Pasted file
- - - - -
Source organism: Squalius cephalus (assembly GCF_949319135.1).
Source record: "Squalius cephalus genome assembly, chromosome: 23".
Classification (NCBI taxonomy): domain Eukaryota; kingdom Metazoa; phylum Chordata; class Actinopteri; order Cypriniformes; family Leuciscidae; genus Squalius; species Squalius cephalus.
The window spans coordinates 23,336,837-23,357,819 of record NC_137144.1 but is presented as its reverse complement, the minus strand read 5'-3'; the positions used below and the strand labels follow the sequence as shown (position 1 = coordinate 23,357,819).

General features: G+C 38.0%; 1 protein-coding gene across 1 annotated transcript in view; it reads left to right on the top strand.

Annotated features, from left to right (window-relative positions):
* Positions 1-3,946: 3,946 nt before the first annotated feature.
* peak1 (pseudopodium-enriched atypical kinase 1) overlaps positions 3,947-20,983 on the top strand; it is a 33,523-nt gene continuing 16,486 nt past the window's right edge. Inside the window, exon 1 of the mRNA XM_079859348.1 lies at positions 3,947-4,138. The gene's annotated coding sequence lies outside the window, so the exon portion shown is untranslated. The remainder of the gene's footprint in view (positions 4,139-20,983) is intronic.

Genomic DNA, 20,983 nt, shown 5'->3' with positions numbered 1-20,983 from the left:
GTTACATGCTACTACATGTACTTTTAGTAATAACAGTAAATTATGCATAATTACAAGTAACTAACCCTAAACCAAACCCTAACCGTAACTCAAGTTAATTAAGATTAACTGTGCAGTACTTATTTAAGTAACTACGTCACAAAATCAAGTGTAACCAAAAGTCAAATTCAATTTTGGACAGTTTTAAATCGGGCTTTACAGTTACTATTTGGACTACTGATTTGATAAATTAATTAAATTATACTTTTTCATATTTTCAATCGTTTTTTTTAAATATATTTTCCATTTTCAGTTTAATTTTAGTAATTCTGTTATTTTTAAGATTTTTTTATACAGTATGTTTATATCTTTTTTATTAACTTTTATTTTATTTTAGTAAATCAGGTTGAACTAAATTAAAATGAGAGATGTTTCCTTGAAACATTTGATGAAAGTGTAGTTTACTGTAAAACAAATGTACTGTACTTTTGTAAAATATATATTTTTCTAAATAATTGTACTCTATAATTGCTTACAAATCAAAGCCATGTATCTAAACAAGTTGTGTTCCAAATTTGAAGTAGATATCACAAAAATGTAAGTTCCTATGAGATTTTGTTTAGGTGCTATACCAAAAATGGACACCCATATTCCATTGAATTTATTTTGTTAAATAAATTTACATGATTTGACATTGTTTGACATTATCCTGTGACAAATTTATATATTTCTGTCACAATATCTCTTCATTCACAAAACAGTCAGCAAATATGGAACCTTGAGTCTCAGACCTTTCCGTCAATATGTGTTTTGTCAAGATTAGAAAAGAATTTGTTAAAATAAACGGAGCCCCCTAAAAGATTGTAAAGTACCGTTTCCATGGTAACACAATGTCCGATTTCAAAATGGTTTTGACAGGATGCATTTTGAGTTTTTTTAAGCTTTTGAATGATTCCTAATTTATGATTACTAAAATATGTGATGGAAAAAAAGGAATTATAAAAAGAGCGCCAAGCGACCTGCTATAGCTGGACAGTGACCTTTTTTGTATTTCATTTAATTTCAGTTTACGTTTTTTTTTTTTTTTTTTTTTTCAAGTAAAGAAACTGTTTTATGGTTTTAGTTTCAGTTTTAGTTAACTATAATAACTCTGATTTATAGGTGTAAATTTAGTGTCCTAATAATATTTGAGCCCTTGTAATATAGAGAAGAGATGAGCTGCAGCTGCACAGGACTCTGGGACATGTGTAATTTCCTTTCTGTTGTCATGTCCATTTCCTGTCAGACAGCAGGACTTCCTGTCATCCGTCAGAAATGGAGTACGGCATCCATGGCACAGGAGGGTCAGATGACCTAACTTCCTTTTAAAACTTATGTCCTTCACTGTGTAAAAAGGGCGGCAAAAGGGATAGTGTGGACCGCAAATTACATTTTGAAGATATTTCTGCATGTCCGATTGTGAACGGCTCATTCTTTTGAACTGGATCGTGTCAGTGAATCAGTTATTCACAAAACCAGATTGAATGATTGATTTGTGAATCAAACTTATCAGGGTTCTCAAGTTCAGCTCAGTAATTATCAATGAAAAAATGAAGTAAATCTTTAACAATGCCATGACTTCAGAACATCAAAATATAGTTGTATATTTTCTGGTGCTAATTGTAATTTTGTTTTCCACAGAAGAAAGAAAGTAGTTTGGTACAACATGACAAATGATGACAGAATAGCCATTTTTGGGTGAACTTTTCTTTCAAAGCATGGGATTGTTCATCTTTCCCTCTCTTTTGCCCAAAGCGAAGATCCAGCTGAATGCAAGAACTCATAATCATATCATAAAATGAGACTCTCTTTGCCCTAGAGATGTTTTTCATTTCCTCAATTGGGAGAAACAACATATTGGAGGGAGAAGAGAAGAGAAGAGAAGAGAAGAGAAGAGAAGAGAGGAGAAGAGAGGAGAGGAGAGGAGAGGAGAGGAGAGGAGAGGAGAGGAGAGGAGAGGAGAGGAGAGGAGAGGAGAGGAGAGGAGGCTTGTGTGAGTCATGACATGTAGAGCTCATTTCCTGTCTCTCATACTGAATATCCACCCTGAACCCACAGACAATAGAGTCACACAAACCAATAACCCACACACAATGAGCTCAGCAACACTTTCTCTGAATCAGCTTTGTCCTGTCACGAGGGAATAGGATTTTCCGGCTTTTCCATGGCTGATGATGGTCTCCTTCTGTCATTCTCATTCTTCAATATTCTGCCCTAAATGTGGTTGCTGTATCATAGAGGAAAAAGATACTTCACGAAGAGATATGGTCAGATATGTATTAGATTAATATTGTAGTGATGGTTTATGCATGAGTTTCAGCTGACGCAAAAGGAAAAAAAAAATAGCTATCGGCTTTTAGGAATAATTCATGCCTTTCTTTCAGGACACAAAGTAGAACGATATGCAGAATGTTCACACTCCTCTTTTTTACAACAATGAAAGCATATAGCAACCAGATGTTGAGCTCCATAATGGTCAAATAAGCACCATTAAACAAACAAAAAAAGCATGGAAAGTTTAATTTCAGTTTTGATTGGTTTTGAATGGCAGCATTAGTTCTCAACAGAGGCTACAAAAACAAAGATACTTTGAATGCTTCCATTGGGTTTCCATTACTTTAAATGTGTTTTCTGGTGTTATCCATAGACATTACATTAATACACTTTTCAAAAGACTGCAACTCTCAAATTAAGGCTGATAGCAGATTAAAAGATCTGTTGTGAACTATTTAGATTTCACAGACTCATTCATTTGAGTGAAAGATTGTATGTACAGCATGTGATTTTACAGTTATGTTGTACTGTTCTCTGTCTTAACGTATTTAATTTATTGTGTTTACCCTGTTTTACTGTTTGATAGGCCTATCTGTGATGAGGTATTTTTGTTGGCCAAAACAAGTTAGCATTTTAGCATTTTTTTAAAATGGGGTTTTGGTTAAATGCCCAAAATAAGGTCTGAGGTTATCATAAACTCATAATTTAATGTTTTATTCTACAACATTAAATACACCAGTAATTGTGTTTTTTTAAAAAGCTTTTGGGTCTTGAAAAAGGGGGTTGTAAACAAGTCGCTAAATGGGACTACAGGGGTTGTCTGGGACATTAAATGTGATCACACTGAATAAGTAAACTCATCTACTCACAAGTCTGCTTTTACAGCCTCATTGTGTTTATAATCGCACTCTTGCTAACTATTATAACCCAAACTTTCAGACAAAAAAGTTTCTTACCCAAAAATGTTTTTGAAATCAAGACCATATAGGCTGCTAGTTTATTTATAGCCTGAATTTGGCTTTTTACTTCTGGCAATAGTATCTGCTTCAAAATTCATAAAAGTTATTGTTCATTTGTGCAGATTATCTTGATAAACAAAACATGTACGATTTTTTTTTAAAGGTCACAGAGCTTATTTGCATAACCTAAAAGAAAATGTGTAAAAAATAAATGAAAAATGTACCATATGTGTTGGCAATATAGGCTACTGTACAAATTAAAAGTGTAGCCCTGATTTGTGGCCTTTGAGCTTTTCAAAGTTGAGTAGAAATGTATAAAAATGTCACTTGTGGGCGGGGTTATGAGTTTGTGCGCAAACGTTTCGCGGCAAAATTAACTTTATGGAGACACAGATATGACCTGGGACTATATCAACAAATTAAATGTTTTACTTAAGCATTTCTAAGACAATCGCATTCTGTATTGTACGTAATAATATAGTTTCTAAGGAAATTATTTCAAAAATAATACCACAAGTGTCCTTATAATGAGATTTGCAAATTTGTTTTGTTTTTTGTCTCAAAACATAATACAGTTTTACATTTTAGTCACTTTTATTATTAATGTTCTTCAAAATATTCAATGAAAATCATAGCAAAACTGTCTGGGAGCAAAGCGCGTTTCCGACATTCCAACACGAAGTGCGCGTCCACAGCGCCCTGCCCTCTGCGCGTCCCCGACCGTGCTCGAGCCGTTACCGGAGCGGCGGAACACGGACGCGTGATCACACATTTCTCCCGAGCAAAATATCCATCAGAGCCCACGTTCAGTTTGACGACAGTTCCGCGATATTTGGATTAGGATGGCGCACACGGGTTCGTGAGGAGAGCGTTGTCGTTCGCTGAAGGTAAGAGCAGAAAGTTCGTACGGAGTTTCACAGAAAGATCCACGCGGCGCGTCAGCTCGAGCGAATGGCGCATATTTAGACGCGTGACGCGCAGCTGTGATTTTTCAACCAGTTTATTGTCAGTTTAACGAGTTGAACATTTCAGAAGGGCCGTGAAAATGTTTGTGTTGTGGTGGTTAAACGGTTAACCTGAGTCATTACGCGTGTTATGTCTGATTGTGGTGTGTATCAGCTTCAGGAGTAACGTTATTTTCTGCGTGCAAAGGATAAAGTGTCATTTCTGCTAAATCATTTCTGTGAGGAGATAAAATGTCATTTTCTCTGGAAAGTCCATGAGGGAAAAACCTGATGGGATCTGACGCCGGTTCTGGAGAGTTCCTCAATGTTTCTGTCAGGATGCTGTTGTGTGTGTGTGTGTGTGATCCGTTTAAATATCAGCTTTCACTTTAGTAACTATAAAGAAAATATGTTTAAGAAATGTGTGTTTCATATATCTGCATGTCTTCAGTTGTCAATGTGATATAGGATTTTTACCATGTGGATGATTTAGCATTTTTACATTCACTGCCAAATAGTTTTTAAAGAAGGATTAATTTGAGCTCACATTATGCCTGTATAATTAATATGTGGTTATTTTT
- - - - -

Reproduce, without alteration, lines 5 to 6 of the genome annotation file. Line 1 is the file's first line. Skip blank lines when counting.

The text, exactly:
General features: G+C 38.0%; 1 protein-coding gene across 1 annotated transcript in view; it reads left to right on the top strand.

Annotated features, from left to right (window-relative positions):